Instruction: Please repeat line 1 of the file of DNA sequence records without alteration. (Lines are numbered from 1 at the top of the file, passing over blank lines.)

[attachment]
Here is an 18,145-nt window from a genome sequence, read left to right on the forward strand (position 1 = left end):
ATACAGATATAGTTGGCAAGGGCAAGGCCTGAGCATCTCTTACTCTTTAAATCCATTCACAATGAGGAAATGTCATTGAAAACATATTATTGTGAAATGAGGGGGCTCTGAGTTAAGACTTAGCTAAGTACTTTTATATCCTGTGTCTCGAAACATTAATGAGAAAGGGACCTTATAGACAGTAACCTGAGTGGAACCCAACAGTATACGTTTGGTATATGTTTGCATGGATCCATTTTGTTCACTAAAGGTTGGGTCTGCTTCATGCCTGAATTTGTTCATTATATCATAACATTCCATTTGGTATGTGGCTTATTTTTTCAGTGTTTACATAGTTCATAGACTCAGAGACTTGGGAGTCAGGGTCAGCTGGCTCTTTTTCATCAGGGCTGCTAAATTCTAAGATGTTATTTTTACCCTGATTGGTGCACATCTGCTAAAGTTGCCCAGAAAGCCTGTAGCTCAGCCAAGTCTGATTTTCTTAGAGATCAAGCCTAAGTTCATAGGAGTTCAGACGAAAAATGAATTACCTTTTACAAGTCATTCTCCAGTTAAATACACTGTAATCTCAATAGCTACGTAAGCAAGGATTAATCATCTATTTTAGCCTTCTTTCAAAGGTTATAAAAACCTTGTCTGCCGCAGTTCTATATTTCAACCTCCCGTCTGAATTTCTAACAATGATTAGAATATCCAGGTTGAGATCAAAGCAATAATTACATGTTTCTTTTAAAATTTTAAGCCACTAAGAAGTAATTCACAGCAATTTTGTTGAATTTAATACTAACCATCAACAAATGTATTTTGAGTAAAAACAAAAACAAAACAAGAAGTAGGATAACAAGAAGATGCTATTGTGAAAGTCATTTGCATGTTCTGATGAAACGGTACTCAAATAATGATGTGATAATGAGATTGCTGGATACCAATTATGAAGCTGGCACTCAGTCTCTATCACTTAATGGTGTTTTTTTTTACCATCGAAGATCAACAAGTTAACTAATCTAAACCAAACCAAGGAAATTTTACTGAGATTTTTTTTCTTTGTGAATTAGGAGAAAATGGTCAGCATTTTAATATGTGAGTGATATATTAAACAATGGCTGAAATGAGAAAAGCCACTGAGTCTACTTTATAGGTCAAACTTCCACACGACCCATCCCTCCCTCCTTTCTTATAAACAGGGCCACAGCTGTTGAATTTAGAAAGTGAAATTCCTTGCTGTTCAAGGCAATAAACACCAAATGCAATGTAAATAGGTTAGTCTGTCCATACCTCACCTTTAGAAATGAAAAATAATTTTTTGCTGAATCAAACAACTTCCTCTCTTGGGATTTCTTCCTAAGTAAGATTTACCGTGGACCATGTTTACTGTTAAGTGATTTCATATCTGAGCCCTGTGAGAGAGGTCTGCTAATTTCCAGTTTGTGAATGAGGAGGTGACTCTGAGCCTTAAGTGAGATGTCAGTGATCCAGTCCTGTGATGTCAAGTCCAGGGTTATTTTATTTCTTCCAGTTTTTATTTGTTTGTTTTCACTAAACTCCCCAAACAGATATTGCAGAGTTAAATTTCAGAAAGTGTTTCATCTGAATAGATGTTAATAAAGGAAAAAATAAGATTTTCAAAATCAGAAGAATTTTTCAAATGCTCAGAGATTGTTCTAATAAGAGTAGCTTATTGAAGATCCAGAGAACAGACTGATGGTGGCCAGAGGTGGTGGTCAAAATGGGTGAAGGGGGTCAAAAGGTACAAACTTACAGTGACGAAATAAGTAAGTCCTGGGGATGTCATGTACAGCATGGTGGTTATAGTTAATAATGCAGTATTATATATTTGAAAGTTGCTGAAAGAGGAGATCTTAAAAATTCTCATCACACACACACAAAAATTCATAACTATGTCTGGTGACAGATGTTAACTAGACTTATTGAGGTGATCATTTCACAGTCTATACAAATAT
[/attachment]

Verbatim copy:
Here is an 18,145-nt window from a genome sequence, read left to right on the forward strand (position 1 = left end):